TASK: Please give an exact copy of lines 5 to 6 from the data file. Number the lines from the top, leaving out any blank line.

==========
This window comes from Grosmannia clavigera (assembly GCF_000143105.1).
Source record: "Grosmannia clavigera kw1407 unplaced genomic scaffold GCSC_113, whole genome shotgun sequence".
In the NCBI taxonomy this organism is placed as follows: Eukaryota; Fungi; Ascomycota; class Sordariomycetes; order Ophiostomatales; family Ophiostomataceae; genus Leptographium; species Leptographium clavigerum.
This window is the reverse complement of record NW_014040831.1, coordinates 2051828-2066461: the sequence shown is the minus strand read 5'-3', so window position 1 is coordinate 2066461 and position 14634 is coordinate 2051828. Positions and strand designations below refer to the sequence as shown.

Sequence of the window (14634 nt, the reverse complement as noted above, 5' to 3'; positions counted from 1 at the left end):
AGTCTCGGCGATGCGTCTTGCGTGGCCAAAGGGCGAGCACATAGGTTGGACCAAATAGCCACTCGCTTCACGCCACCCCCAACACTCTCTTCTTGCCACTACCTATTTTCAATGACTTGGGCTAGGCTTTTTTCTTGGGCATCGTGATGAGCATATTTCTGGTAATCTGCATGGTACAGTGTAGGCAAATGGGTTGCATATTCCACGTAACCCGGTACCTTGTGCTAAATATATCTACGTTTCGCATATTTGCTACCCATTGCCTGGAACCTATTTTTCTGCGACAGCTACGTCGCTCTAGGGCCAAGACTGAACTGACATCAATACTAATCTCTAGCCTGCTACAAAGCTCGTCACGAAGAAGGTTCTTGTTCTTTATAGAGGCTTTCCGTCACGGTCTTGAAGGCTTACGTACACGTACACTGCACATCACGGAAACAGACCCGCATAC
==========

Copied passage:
Sequence of the window (14634 nt, the reverse complement as noted above, 5' to 3'; positions counted from 1 at the left end):
AGTCTCGGCGATGCGTCTTGCGTGGCCAAAGGGCGAGCACATAGGTTGGACCAAATAGCCACTCGCTTCACGCCACCCCCAACACTCTCTTCTTGCCACTACCTATTTTCAATGACTTGGGCTAGGCTTTTTTCTTGGGCATCGTGATGAGCATATTTCTGGTAATCTGCATGGTACAGTGTAGGCAAATGGGTTGCATATTCCACGTAACCCGGTACCTTGTGCTAAATATATCTACGTTTCGCATATTTGCTACCCATTGCCTGGAACCTATTTTTCTGCGACAGCTACGTCGCTCTAGGGCCAAGACTGAACTGACATCAATACTAATCTCTAGCCTGCTACAAAGCTCGTCACGAAGAAGGTTCTTGTTCTTTATAGAGGCTTTCCGTCACGGTCTTGAAGGCTTACGTACACGTACACTGCACATCACGGAAACAGACCCGCATAC